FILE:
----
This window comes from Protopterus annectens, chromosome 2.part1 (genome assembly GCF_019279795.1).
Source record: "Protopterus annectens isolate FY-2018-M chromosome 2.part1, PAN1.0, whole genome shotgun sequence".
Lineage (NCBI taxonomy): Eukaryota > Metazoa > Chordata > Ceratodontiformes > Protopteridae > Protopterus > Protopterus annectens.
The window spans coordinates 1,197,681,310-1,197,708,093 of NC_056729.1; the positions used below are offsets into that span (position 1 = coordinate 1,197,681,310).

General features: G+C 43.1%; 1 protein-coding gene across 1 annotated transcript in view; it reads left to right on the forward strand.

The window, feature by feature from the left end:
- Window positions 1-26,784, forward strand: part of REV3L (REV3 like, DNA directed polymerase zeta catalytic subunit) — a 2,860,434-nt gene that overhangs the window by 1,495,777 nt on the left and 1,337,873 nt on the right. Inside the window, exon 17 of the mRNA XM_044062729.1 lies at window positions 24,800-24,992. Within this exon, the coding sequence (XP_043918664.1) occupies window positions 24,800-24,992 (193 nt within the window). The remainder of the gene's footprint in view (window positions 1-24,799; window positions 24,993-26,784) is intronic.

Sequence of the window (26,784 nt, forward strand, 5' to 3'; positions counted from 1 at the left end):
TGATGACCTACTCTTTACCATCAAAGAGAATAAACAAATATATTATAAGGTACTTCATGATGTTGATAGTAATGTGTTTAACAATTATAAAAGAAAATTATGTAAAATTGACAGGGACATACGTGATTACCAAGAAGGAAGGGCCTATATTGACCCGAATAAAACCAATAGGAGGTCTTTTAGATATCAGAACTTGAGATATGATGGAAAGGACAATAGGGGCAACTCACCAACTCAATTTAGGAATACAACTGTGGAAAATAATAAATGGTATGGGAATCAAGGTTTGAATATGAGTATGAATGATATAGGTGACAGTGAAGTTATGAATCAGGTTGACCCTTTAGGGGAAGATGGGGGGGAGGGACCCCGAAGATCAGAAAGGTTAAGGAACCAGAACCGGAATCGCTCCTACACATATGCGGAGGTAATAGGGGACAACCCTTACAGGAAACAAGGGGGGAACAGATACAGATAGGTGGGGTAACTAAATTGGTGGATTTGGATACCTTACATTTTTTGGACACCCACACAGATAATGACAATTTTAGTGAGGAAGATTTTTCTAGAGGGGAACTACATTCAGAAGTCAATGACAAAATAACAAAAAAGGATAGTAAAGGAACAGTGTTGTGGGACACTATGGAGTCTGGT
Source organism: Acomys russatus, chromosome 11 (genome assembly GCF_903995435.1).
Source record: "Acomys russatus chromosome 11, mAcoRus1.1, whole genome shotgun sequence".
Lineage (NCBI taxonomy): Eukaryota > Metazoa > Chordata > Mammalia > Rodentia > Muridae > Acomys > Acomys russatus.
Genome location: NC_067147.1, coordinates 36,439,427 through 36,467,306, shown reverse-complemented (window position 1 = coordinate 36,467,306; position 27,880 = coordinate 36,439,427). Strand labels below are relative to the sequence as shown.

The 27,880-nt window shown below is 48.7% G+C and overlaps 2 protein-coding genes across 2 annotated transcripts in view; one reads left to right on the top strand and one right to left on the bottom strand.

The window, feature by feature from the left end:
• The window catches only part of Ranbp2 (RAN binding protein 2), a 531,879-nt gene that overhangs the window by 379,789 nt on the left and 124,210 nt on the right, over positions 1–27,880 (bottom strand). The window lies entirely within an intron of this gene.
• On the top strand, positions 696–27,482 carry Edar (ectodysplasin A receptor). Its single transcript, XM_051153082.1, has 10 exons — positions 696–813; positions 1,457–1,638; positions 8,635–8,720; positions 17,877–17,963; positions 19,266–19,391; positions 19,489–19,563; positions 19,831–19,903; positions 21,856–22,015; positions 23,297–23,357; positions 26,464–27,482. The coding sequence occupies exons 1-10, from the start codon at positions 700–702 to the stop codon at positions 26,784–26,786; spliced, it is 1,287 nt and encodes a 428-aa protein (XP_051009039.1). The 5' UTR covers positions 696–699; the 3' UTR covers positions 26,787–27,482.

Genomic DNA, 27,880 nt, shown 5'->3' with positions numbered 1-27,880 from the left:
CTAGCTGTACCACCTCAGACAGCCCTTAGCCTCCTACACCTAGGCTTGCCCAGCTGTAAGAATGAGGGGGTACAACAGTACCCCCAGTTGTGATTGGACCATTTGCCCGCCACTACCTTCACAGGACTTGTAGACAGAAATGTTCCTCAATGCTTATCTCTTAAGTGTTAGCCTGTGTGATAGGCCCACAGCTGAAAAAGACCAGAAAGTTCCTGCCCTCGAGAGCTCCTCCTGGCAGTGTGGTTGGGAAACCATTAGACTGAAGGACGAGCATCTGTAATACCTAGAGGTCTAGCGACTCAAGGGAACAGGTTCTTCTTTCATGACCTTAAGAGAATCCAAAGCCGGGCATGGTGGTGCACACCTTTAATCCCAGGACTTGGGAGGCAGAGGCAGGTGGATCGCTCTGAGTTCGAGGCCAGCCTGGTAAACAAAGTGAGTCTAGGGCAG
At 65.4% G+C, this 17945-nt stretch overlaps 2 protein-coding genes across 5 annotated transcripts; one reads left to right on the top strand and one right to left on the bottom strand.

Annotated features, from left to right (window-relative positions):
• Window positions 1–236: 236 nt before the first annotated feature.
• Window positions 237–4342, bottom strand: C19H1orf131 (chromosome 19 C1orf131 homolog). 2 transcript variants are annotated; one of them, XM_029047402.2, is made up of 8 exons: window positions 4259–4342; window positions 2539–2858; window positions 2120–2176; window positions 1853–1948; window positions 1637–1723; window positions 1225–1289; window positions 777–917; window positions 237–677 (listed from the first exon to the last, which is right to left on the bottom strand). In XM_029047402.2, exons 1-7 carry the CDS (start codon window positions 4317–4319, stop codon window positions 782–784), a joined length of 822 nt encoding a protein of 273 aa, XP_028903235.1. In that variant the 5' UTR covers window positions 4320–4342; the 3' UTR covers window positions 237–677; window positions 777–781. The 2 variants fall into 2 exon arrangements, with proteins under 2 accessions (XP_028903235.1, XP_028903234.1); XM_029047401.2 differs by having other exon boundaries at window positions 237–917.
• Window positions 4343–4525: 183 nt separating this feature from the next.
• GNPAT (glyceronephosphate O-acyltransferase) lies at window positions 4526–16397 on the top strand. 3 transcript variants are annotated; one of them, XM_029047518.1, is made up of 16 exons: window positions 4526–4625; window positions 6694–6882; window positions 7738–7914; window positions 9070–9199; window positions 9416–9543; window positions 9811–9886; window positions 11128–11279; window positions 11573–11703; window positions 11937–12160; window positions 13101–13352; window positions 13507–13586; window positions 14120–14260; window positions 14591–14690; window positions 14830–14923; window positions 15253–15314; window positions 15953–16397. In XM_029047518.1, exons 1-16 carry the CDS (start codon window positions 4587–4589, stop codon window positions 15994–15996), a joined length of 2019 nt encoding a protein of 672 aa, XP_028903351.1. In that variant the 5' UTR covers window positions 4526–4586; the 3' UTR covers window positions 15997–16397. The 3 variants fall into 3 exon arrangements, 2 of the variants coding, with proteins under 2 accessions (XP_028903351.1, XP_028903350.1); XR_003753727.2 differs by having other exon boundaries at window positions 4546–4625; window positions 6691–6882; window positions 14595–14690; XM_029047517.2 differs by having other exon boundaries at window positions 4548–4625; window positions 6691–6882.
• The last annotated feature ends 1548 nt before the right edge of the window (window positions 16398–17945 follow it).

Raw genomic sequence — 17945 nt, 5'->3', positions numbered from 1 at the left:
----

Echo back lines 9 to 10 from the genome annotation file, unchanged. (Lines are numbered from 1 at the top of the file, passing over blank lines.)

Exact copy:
TGATGACCTACTCTTTACCATCAAAGAGAATAAACAAATATATTATAAGGTACTTCATGATGTTGATAGTAATGTGTTTAACAATTATAAAAGAAAATTATGTAAAATTGACAGGGACATACGTGATTACCAAGAAGGAAGGGCCTATATTGACCCGAATAAAACCAATAGGAGGTCTTTTAGATATCAGAACTTGAGATATGATGGAAAGGACAATAGGGGCAACTCACCAACTCAATTTAGGAATACAACTGTGGAAAATAATAAATGGTATGGGAATCAAGGTTTGAATATGAGTATGAATGATATAGGTGACAGTGAAGTTATGAATCAGGTTGACCCTTTAGGGGAAGATGGGGGGGAGGGACCCCGAAGATCAGAAAGGTTAAGGAACCAGAACCGGAATCGCTCCTACACATATGCGGAGGTAATAGGGGACAACCCTTACAGGAAACAAGGGGGGAACAGATACAGATAGGTGGGGTAACTAAATTGGTGGATTTGGATACCTTACATTTTTTGGACACCCACACAGATAATGACAATTTTAGTGAGGAAGATTTTTCTAGAGGGGAACTACATTCAGAAGTCAATGACAAAATAACAAAAAAGGATAGTAAAGGAACAGTGTTGTGGGACACTATGGAGTCTGGT
Source organism: Acomys russatus, chromosome 11 (genome assembly GCF_903995435.1).